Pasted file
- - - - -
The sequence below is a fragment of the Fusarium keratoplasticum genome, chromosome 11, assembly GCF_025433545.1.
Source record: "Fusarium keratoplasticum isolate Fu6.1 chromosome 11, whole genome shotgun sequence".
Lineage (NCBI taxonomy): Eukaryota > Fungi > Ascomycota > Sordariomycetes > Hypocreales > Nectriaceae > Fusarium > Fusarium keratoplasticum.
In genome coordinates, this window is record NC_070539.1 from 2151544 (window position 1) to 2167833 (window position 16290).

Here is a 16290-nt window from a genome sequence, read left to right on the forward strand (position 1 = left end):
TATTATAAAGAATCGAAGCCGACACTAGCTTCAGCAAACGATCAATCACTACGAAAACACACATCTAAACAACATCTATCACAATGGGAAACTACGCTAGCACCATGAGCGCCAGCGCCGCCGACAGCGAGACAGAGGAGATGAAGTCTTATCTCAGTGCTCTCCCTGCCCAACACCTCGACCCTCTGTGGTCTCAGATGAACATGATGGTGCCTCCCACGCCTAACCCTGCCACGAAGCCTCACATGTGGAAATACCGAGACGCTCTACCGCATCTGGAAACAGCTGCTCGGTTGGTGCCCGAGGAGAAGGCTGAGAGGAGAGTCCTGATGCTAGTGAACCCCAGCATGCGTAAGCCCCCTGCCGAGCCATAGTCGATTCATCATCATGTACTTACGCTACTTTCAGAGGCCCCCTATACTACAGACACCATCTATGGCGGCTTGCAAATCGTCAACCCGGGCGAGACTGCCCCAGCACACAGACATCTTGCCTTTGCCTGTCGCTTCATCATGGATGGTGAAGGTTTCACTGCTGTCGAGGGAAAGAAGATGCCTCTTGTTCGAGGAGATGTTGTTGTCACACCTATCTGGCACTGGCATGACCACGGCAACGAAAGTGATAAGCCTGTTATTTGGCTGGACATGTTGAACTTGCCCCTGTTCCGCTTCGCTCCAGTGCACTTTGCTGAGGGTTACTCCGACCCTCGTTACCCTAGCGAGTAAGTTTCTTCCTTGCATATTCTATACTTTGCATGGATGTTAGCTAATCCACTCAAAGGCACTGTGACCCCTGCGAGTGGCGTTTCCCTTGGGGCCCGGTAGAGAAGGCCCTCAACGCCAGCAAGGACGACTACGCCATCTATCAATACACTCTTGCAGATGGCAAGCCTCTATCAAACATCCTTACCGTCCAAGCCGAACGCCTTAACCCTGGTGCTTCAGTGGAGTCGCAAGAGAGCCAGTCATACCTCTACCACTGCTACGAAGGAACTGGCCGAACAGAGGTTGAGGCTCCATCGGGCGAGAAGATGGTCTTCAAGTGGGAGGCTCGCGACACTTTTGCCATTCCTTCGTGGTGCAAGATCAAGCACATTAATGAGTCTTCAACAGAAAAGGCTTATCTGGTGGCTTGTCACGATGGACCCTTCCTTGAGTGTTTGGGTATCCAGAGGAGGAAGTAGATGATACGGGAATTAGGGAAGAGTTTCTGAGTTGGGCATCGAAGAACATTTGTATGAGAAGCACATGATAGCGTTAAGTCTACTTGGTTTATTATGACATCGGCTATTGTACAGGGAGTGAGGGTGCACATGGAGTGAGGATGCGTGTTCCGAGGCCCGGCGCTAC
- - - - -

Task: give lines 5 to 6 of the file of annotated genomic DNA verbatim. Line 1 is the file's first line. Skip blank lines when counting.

Here is a 16290-nt window from a genome sequence, read left to right on the forward strand (position 1 = left end):
TATTATAAAGAATCGAAGCCGACACTAGCTTCAGCAAACGATCAATCACTACGAAAACACACATCTAAACAACATCTATCACAATGGGAAACTACGCTAGCACCATGAGCGCCAGCGCCGCCGACAGCGAGACAGAGGAGATGAAGTCTTATCTCAGTGCTCTCCCTGCCCAACACCTCGACCCTCTGTGGTCTCAGATGAACATGATGGTGCCTCCCACGCCTAACCCTGCCACGAAGCCTCACATGTGGAAATACCGAGACGCTCTACCGCATCTGGAAACAGCTGCTCGGTTGGTGCCCGAGGAGAAGGCTGAGAGGAGAGTCCTGATGCTAGTGAACCCCAGCATGCGTAAGCCCCCTGCCGAGCCATAGTCGATTCATCATCATGTACTTACGCTACTTTCAGAGGCCCCCTATACTACAGACACCATCTATGGCGGCTTGCAAATCGTCAACCCGGGCGAGACTGCCCCAGCACACAGACATCTTGCCTTTGCCTGTCGCTTCATCATGGATGGTGAAGGTTTCACTGCTGTCGAGGGAAAGAAGATGCCTCTTGTTCGAGGAGATGTTGTTGTCACACCTATCTGGCACTGGCATGACCACGGCAACGAAAGTGATAAGCCTGTTATTTGGCTGGACATGTTGAACTTGCCCCTGTTCCGCTTCGCTCCAGTGCACTTTGCTGAGGGTTACTCCGACCCTCGTTACCCTAGCGAGTAAGTTTCTTCCTTGCATATTCTATACTTTGCATGGATGTTAGCTAATCCACTCAAAGGCACTGTGACCCCTGCGAGTGGCGTTTCCCTTGGGGCCCGGTAGAGAAGGCCCTCAACGCCAGCAAGGACGACTACGCCATCTATCAATACACTCTTGCAGATGGCAAGCCTCTATCAAACATCCTTACCGTCCAAGCCGAACGCCTTAACCCTGGTGCTTCAGTGGAGTCGCAAGAGAGCCAGTCATACCTCTACCACTGCTACGAAGGAACTGGCCGAACAGAGGTTGAGGCTCCATCGGGCGAGAAGATGGTCTTCAAGTGGGAGGCTCGCGACACTTTTGCCATTCCTTCGTGGTGCAAGATCAAGCACATTAATGAGTCTTCAACAGAAAAGGCTTATCTGGTGGCTTGTCACGATGGACCCTTCCTTGAGTGTTTGGGTATCCAGAGGAGGAAGTAGATGATACGGGAATTAGGGAAGAGTTTCTGAGTTGGGCATCGAAGAACATTTGTATGAGAAGCACATGATAGCGTTAAGTCTACTTGGTTTATTATGACATCGGCTATTGTACAGGGAGTGAGGGTGCACATGGAGTGAGGATGCGTGTTCCGAGGCCCGGCGCTAC